If you've ever purchased a fancy skewer or mottled copper kettle in the United States, there's a good chance it came from Kahramanmaraş, aka Maraş [pronounced mah-RAHSH], in southeastern Turkey.
Maraş was an impromptu stop for us, the last two days of 14 on the road in central Anatolia. It's a strange little city, closed and pretty conservative, and a bit off the tourist track (judging by the general lack of good lodging), both domestic and foreign. It's also, at first view, incredibly ugly, with low-rise concrete blocks lining all the roads into town.
But those concrete blocks hide a fantastic, though sadly deteriorating, old city with a genuine blacksmithing neighborhood. What's produced there is not for tourist consumption; it's mostly for export, and it's real, useable goods, not trinkets. Many of the shop are in century-plus arch-doored caverns, part of the old market down the street.
Dave's put together an audio slideshow of images from our time with the blacksmiths of Maraş. The photos are beautiful (yes, I'm biased), but we don't mean to romanticize this work. As one blacksmith, who pounds away with his brother in a workshop opened by their father (you'll see dad's black-and-white portrait, propped on a desk, in the second half of the slideshow) told me: "This is hard, hard work. It's hard on the body, and for not much money. I wouldn't have my son do this."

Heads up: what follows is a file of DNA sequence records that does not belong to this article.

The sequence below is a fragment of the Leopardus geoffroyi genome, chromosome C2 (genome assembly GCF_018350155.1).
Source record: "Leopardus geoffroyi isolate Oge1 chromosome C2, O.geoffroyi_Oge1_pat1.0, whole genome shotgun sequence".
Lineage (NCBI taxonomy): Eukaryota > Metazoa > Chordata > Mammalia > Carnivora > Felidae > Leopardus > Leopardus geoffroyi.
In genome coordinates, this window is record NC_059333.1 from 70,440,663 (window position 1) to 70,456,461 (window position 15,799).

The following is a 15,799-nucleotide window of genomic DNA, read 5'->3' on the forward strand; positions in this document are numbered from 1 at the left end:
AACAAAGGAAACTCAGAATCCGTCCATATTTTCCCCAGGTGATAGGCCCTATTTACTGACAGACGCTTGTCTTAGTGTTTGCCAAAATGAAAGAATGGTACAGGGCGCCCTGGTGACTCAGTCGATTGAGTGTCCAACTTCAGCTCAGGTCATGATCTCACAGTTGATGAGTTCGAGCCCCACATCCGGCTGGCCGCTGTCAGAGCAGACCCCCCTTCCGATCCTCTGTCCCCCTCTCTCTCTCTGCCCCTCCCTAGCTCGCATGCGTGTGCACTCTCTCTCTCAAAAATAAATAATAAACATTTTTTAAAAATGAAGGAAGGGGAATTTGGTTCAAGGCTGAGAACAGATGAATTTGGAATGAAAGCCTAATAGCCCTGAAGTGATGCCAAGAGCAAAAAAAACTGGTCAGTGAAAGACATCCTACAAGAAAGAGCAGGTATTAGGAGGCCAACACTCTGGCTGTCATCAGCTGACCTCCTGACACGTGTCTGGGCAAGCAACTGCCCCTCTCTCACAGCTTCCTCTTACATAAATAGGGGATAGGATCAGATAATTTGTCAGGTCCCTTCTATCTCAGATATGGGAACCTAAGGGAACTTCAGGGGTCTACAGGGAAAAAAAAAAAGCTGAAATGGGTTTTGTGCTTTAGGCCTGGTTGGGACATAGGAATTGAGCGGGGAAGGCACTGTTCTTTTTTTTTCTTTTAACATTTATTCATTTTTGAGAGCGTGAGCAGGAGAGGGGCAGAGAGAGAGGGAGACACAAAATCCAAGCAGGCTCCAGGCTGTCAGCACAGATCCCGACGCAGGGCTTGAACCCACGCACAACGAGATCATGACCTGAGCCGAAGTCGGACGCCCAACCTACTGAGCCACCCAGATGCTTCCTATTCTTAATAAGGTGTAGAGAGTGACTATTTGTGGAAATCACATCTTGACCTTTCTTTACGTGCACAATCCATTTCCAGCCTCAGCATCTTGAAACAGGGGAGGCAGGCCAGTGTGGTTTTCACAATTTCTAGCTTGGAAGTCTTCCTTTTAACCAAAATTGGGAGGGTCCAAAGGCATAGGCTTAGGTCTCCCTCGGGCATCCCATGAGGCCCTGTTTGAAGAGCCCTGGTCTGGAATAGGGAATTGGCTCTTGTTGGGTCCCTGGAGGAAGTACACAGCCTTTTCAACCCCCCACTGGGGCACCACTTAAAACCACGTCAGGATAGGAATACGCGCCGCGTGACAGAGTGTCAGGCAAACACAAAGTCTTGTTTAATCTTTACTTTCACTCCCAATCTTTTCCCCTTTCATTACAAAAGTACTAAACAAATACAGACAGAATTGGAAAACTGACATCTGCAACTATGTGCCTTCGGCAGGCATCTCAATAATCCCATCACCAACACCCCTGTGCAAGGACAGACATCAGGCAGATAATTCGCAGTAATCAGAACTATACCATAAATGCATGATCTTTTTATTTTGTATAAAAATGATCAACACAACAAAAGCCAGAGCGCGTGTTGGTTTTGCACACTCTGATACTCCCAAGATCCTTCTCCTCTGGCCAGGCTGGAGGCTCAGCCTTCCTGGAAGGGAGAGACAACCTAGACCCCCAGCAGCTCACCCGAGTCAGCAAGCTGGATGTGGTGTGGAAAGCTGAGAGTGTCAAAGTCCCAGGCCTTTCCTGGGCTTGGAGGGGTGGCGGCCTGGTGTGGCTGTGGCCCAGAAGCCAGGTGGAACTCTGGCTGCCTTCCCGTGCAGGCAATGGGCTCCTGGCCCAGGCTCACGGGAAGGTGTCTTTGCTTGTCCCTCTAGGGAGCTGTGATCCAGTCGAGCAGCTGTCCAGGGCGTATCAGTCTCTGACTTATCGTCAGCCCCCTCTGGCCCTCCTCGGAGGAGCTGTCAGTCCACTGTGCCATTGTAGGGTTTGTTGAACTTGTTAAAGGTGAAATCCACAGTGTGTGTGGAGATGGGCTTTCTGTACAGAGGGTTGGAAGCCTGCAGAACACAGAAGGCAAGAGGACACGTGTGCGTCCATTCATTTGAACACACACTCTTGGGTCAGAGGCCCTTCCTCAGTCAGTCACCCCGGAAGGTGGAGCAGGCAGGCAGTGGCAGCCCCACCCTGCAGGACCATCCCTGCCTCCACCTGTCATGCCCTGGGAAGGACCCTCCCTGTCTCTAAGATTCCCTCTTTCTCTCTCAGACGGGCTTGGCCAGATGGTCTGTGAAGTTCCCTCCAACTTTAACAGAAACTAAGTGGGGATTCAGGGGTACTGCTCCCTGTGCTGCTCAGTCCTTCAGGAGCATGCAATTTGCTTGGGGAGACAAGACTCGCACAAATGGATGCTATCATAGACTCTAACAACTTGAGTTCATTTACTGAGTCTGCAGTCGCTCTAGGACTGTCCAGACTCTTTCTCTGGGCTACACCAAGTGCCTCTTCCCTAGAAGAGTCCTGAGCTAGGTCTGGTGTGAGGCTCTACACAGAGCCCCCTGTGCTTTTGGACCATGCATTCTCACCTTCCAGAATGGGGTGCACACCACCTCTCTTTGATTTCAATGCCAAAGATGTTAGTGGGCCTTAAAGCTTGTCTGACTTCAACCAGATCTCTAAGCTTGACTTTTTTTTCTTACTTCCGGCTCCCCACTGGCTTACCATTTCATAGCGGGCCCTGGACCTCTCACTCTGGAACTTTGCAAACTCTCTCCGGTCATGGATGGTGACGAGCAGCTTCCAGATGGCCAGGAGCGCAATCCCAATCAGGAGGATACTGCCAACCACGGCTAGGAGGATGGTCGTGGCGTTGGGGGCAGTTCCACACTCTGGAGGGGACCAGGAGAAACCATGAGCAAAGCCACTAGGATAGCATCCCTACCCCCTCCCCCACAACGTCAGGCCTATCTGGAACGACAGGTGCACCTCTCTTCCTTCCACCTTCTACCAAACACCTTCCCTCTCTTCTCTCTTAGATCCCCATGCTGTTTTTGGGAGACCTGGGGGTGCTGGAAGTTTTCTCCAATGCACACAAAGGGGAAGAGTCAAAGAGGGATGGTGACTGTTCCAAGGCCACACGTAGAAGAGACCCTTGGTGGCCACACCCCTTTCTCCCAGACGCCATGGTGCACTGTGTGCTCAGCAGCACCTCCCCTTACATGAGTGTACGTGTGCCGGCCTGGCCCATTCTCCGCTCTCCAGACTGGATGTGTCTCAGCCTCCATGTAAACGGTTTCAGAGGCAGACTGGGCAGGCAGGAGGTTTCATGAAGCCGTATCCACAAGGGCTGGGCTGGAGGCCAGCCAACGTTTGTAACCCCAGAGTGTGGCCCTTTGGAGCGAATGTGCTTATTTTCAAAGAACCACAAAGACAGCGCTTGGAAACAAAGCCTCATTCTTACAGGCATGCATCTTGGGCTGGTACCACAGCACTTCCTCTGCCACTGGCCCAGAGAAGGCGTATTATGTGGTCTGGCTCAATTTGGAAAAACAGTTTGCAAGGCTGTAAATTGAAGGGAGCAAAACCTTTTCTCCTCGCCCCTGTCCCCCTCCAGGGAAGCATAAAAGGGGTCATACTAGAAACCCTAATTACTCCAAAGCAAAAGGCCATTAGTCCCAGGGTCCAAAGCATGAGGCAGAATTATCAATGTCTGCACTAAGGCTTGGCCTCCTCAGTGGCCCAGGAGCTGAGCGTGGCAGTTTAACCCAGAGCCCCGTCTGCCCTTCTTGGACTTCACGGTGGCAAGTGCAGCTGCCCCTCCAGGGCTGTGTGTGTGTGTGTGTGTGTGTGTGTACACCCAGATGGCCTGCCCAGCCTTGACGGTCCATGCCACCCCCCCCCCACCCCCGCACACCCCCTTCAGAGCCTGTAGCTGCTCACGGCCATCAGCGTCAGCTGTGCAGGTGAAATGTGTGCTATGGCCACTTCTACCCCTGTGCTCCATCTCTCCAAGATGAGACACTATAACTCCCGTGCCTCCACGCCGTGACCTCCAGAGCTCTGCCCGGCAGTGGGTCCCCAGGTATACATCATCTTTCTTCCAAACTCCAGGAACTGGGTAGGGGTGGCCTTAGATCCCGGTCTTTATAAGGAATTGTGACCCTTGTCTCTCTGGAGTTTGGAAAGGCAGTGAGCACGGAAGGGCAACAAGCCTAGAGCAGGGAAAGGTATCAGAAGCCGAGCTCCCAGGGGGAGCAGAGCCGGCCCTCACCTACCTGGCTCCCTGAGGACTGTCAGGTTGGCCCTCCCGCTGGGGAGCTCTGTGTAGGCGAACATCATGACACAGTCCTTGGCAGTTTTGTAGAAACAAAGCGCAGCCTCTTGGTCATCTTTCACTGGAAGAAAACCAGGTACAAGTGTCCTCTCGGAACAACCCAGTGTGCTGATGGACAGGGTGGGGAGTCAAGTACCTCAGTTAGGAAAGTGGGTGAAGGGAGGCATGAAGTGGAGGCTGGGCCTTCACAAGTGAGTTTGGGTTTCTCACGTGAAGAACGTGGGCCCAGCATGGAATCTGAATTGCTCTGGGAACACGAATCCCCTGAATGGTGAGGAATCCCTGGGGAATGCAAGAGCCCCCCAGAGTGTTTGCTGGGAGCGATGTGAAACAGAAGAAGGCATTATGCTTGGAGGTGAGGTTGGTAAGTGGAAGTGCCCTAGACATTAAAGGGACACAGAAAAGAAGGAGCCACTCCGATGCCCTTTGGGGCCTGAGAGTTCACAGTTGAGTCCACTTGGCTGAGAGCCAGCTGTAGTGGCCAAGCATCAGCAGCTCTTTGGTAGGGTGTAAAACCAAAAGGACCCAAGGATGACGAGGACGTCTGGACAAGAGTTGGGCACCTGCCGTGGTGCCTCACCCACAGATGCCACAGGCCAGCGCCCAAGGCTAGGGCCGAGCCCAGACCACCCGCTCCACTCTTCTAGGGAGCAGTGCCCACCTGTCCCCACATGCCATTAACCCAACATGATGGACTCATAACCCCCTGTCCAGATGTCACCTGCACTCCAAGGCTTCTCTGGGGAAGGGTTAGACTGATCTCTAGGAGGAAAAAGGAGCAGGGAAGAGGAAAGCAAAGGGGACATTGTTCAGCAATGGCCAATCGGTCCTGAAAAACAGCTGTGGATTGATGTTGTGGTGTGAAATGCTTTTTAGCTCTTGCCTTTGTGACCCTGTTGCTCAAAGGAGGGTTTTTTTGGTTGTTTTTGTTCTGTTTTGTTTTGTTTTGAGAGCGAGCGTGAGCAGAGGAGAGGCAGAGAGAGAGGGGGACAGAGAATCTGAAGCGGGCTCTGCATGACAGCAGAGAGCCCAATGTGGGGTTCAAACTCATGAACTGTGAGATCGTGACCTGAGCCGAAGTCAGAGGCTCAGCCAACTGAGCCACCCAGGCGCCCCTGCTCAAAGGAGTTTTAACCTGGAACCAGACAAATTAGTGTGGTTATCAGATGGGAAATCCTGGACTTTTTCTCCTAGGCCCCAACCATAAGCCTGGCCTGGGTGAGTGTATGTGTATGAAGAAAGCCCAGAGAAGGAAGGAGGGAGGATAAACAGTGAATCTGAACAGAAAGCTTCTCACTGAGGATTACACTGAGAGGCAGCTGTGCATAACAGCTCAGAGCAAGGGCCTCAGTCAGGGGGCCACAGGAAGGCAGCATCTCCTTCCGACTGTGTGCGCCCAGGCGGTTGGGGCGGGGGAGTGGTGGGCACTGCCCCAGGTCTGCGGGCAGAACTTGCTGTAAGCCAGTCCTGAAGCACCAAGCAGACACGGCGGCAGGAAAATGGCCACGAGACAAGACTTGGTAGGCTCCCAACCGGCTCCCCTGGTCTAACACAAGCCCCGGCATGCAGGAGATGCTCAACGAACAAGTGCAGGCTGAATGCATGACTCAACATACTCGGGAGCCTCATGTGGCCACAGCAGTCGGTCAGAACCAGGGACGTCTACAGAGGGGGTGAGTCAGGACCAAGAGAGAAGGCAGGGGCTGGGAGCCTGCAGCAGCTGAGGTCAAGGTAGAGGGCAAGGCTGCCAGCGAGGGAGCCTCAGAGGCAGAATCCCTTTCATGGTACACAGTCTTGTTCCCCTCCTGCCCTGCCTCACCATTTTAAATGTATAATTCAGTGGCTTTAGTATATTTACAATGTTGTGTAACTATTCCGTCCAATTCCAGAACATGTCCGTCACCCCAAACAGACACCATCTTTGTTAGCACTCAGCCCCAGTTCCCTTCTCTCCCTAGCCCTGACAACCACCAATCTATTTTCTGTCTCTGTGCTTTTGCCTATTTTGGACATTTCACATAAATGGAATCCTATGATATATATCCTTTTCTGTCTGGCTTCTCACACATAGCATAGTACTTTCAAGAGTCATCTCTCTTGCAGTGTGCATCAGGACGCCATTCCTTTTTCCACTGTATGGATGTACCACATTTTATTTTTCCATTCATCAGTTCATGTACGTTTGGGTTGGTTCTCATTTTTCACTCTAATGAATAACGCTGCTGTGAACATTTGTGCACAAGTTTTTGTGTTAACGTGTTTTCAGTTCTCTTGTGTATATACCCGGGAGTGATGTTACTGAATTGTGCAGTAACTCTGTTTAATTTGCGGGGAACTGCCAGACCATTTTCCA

As if to prove his point he rolled up his shirtsleeve and unwrapped an ace bandage to show me his elbow and forearm, bruised and swollen from hours of hefting a sledgehammer. His brother stepped up, pointed to his chest, and said, "Like a rock." He handed me a hammer and invited me to test his claim. I settled for a punch instead. I was convinced.
See the slideshow here, and be sure to turn on your sound.